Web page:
This is a bonkers and pretty funny metal album that defies categorization a little bit, which is probably one of the reasons nobody seems to like it.
Buffy the Vampire Slayer (1997)
When I was younger and had recently fallen in love with serialized TV dramas, I had this idea that I was going to write a book about the antecedents of the Golden Age of Television. (At first this was going to be about the Golden Age of Television, but that book already exists.) This book …
Devotion + Doubt (1997) by Richard Buckner
I stumbled upon this because of my father. He gave it to me and I had no idea what it was. He didn’t really explain either. By the cover I think I mistakenly thought it either was “classical” initially – I must have read “Bruckner” rather than Buckner – and then I think I thought …
The Great Adventure (1997) by David Cruise, Alison Griffiths
I normally read a book through and finish it before starting another. But, with this one, I kept finding books I wanted to read at the library and they would show up before I finished this. So my reading of it became extremely disjointed. Some of this, perhaps most of this, had to do with …
The Divine Wings of Tragedy (1997) by Symphony X
Dream Theater remains the only prog metal band I’ve listened to on the progressive side of the spectrum. And I can’t help but hearing their (massive) influence here, for good or ill. (This includes at least one reference in the lyrics to the only Dream Theater album I know well, and I’m sure there are …
Mi media naranja (1997) by Labradford
This is my first Labradford record and so I have no idea how it compares to their earlier or later work. I hear their earlier work was more electronic, but I have no idea.
Come On Over [Original Version] (1997) by Shania Twain
In Canada we have “Canadian Content” rules that necessitates radio DJs (and music video VJs!) play 35% Canadian music. As a Canadian alive in 1997, I have heard at least 7 of these songs ad nauseum. This album was gigantic in the US, yes, but I’m not sure it was as omnipresent as it was …
Spiceworld (1997) by The Spice Girls
No, I have not seen the movie. (Actually, I may have seen parts of it…)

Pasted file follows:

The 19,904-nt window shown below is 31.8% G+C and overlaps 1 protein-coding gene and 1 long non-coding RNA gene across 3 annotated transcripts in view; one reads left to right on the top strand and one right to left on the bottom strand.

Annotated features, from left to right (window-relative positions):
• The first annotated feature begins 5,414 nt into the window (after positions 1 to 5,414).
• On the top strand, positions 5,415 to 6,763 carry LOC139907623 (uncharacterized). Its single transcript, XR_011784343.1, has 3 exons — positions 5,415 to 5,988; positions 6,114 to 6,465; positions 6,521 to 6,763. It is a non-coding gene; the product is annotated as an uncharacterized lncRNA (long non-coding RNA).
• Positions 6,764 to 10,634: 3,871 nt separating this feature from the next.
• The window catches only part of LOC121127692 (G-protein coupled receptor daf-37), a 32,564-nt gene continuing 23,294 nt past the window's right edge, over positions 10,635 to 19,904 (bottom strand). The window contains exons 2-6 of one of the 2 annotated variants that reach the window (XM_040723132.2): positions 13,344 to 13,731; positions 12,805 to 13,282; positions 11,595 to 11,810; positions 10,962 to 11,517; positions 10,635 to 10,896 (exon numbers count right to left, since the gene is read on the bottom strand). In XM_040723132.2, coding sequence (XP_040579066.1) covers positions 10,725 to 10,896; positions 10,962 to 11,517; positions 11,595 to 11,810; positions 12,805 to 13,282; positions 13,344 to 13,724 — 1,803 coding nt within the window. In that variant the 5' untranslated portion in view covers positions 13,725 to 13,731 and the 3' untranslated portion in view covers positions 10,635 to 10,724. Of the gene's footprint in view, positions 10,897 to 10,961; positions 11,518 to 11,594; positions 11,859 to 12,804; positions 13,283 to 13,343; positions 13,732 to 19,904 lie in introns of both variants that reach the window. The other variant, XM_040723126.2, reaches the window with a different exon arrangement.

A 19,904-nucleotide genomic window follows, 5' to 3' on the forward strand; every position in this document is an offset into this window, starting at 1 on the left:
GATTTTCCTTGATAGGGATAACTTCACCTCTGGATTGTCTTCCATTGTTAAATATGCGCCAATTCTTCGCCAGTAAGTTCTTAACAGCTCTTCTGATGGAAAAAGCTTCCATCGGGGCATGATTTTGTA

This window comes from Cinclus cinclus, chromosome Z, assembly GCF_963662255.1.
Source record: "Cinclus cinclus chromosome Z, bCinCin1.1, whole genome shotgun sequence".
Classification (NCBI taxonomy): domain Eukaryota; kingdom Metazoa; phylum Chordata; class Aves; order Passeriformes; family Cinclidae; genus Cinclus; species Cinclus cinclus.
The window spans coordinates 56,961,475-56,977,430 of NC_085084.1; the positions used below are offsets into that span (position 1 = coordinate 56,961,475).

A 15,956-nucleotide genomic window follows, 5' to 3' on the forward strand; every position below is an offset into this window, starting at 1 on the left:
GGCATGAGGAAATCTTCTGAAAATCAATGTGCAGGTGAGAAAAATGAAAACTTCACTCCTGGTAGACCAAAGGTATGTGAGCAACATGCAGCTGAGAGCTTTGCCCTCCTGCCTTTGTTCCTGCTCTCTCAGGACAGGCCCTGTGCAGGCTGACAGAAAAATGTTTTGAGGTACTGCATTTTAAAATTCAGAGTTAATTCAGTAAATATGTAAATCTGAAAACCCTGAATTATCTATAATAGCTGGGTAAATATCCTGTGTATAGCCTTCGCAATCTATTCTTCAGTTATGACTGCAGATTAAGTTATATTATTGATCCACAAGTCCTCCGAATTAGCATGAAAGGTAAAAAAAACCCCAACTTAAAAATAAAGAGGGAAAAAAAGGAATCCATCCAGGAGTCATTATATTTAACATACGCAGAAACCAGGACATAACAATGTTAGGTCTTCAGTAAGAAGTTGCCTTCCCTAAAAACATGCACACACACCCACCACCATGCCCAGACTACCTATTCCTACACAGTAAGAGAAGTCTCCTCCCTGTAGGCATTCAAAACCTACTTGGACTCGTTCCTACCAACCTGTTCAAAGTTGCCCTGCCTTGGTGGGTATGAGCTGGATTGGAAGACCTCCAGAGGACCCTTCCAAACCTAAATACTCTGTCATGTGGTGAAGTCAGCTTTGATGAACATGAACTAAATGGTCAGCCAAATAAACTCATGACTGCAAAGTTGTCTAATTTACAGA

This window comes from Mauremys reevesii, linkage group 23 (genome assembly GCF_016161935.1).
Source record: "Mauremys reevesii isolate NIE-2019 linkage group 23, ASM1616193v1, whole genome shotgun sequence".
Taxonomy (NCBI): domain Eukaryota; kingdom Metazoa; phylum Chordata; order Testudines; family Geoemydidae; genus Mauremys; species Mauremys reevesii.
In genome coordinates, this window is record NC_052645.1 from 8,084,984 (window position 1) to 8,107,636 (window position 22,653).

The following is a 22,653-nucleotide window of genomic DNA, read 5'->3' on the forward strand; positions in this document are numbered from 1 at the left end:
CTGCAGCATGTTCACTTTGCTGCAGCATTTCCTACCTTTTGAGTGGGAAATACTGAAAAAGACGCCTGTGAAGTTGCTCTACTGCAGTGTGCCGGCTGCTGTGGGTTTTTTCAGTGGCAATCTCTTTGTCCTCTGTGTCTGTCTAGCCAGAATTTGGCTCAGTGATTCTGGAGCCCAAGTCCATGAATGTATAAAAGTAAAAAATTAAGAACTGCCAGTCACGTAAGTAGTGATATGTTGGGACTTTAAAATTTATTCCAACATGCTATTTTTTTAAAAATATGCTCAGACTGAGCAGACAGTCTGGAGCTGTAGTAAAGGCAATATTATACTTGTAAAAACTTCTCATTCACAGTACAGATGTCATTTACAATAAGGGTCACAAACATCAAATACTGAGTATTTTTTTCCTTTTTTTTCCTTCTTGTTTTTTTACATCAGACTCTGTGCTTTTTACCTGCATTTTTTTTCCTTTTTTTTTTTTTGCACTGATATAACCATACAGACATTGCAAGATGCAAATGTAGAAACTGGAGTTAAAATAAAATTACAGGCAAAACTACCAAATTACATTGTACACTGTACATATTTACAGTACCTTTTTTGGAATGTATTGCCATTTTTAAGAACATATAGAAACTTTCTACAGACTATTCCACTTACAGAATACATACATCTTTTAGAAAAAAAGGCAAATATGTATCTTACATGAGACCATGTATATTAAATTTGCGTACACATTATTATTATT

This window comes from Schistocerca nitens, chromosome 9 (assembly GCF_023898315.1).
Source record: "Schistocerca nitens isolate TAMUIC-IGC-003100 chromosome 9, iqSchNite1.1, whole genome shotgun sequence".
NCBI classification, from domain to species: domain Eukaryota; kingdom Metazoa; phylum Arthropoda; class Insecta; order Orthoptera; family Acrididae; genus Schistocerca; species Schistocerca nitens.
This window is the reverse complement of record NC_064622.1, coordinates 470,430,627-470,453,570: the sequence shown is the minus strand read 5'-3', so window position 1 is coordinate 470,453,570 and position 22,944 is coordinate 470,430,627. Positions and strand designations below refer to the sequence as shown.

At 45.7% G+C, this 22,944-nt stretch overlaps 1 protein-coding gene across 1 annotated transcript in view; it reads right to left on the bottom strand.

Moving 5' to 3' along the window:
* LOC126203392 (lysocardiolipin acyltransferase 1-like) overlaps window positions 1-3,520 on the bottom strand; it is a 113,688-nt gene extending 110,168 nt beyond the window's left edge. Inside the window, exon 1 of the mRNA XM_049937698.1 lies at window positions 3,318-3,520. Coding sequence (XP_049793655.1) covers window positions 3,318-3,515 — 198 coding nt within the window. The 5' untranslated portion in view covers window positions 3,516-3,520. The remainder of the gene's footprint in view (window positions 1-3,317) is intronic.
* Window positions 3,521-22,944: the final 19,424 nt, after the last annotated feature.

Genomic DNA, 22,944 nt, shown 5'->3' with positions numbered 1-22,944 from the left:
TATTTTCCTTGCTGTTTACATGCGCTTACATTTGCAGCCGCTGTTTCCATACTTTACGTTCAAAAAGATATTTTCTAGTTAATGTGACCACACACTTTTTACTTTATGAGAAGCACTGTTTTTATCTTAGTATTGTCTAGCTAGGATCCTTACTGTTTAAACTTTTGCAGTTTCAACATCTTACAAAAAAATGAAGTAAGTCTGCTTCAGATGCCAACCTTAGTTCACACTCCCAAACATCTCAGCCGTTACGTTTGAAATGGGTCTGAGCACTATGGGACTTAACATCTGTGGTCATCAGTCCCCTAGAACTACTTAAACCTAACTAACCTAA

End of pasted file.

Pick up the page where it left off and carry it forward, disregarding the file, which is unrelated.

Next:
Mogwai Young Team (1997)
By 1997, post rock had existed for some time but I think you could make a compelling case that the sounds we most associate with post rock were still not that common within this horribly named genre, which is really a bunch of different genres. The grandeur and epic scale of much post rock was …
Joya (1997) by Will Oldham
Though I have heard far from all – not even half – of Will Olham’s music, I think it’s safe to say that Oldham is one of my favourite songwriters to debut in the 1990s. He may be my favourite. Something about his lyrics connect we me, even though I don’t always recognize his situations, …
Around the Fur (1997) by Deftones
Whenever I first heard the Deftones, I thought they were Nu Metal. I thought that because a) they were definitely marketed as part of that moment in time by the music video channels and b) I wasn’t one who was going to discern – it was all noise to me. Later on, I read some …
So Much for the Afterglow (1997) by Everclear
I don’t know this band save for “Wonderful” so I cannot tell you whether the Beach Boys-esque opening to the title track is a giant left turn or not. If it is, that’s brave of them. But, for those of us who do not know this band, it’s the wrong note to start the album. …
The Velvet Rope (1997) by Janet Jackson
I had a very, very fixed idea of Janet Jackson before listening to that record. It was an idea essentially created by music videos (Janet Jackson is attractive) and the odd accidental radio exposure, but also created by the music industrial complex, which has generally marketed female performers in a particular way for quite a …
Tone Soul Evolution (1997) by The Apples in Stereo
I am not very familiar with Elephant 6 but, to the extent that I am, I am familiar with weird, idiosyncratic indie pop bands, with a big emphasis on the “indie.” I assumed that Apples in Stereo would be along the same lines as the other Elephant 6 bands but, at least based upon this …
Four Minute Mile (1997) by The Get Up Kids
Picture the sound of At The Drive-In. Now, remove all ambition to me more than just another emo band. What do you get? The Get Up Kids.